The World Food Programme (WFP) and the Food and Agriculture Organisation (FAO) say in the next four months, conflict, COVID-19 and the climate crisis are likely to increase hunger in 23 countries.
Ms Eri Kaneko, the Associate Spokesperson for the Secretary-General, António Guterres said this while briefing correspondents at the UN headquarters on Friday in New York, on a new report released by the two UN agencies.
Kaneko said Ethiopia and Madagascar were the world’s newest “highest alert” hunger hotspots, according to the report.
“The highest alert list also includes South Sudan, Yemen, and northern Nigeria. In some areas of these countries, significant numbers of people are at risk of falling into famine.
“The report flags other countries where life-threatening hunger is on the rise. They include Afghanistan, Burkina Faso, the Central African Republic, Colombia, the Democratic Republic of the Congo, Haiti, Honduras, Sudan, and Syria,’’ she said.
According to her, WFP and FAO say humanitarian action is urgently needed to prevent hunger, famine and death in all 23 hotspots.
In a statement, the UN agencies warned that efforts to fight a global surge in acute food insecurity were being stymied in several countries by fighting and blockades that cut off life-saving aid to families on the brink of famine.
“Bureaucratic obstacles as well as a lack of funding also hamper the two UN agencies’ efforts to provide emergency food assistance and enable farmers to plant at scale and at the right time.
“This is of grave concern as conflict, the economic repercussions of COVID-19 and the climate crisis are expected to drive higher levels of acute food insecurity in 23 hunger hotspots over the next four month.,’’ it stated.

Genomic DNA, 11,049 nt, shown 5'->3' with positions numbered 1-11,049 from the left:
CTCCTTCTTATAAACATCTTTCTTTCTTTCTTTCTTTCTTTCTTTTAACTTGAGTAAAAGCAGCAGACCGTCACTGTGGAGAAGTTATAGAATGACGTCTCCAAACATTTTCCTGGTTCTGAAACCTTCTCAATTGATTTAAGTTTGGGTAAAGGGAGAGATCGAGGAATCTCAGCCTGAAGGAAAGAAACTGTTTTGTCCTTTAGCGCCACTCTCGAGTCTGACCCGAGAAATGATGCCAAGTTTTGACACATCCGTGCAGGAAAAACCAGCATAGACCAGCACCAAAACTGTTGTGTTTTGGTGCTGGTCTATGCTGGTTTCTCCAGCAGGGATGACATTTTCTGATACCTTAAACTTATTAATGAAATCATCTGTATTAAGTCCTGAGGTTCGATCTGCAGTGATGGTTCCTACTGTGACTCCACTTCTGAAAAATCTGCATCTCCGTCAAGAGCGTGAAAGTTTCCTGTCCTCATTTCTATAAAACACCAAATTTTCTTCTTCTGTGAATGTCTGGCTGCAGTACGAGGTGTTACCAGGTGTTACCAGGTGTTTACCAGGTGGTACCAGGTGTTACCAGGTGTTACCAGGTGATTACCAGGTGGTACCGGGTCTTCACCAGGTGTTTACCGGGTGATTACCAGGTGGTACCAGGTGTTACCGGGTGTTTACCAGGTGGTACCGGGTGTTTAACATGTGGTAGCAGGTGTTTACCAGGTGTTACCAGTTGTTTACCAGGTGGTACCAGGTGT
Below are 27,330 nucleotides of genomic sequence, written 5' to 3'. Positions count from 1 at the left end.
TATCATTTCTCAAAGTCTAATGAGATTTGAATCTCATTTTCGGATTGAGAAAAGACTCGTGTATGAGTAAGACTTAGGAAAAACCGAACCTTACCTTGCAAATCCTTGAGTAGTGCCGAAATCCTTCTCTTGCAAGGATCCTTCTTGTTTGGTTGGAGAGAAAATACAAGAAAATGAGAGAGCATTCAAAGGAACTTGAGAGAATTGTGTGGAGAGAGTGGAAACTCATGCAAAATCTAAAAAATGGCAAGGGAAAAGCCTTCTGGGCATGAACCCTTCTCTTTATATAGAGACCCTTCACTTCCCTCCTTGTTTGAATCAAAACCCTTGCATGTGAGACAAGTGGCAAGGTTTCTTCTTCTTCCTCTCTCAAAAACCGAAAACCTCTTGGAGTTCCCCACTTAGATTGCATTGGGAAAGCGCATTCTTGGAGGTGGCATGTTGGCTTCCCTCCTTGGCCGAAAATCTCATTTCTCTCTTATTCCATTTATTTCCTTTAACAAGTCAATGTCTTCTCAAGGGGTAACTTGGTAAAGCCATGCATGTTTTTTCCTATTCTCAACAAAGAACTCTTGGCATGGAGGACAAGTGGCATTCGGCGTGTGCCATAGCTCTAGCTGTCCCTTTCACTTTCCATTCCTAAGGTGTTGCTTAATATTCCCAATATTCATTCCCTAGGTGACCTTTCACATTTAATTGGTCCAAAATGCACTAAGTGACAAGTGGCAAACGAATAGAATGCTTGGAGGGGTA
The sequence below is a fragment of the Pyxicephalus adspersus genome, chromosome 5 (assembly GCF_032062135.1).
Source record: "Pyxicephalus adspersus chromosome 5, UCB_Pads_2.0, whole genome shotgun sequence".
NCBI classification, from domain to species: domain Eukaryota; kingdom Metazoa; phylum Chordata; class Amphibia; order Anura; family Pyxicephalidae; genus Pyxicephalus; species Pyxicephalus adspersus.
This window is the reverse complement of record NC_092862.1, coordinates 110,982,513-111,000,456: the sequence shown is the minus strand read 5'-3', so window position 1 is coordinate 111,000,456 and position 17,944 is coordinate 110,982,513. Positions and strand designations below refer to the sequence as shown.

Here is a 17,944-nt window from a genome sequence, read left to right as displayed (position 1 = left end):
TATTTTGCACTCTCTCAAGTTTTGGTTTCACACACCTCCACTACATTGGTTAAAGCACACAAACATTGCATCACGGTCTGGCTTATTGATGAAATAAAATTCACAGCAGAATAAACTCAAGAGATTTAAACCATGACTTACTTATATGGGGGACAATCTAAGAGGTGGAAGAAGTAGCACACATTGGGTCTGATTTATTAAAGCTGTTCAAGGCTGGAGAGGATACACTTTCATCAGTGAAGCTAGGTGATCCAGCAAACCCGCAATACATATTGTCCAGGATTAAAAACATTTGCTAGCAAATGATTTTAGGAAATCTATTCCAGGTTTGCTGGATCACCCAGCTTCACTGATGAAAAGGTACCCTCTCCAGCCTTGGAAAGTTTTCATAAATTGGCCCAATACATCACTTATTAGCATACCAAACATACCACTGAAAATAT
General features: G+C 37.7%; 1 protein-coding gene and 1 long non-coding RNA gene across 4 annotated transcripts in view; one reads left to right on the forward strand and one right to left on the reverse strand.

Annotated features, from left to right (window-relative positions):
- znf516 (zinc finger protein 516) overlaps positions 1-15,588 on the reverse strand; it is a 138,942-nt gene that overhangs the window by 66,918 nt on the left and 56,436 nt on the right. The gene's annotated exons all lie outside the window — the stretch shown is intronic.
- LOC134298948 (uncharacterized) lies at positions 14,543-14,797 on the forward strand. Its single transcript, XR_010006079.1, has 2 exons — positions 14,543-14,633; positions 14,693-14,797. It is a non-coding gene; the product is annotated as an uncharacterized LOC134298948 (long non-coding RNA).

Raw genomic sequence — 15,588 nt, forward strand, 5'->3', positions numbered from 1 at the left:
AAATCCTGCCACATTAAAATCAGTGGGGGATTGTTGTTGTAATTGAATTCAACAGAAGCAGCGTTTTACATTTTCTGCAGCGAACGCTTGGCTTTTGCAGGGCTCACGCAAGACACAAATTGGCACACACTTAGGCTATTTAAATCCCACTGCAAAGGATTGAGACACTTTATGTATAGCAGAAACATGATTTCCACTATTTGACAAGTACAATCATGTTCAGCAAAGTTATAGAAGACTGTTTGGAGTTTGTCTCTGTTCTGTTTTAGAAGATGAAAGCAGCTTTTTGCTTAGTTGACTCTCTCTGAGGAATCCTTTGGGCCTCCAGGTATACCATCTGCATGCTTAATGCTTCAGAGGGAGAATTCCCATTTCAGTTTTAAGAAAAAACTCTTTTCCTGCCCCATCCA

FAO and WFP have already warned that 41 million people were at risk of falling into famine unless they received immediate food and livelihood assistance.
“2020 saw 155 million people facing acute food insecurity at Crisis or worse levels in 55 countries, and according to the Global Report on Food Crises, an increase of more than 20 million from 2019 – and the trend is only expected to worsen this year.
“The vast majority of those on the verge are farmers. Alongside food assistance, we must do all we can to help them resume food production themselves, so that families and communities can move back towards self-sufficiency and not just depend on aid to survive,” said FAO Director-General QU Dongyu.
“That’s difficult without access, and without adequate funding – and so far, support to agriculture as key means of preventing widespread famine remains largely overlooked by donors, unfortunately.
“Without such support to agriculture, humanitarian needs will keep skyrocketing, that’s inevitable.
“Families that rely on humanitarian assistance to survive are hanging by a thread. When we cannot reach them that thread is cut, and the consequences are nothing short of catastrophic,” warned David Beasley, WFP Executive Director.
The report highlights that conflict, climate extremes and economic shocks – often related to the economic fallout of COVID-19 – will likely remain primary drivers of acute food insecurity for the August-November 2021 period.
It said trans-boundary threats was an aggravating factor in some regions, in particular, desert locust infestations in the Horn of Africa and African migratory locust in Southern Africa require continued monitoring and vigilance.
It said humanitarian access constraints was another severe aggravating factor that hamper efforts to curb food crises and prevent starvation, death and a total collapse of livelihoods, increasing the risk of famine.
“Countries currently facing most significant obstacles preventing aid from reaching those who need it most include Afghanistan, Ethiopia, the Central African Republic, Mali, Nigeria, South Sudan, Somalia, Syria and Yemen.
“The road to Zero Hunger isn’t paved with conflict, checkpoints and red tape.
“Humanitarian access isn’t some abstract concept – it means authorities approving paperwork in time so that food can be moved swiftly.
“It means checkpoints allow trucks to pass and reach their destination, it means humanitarian responders are not targeted, so they are able to carry out their life- and livelihood-saving work,” Beasley said.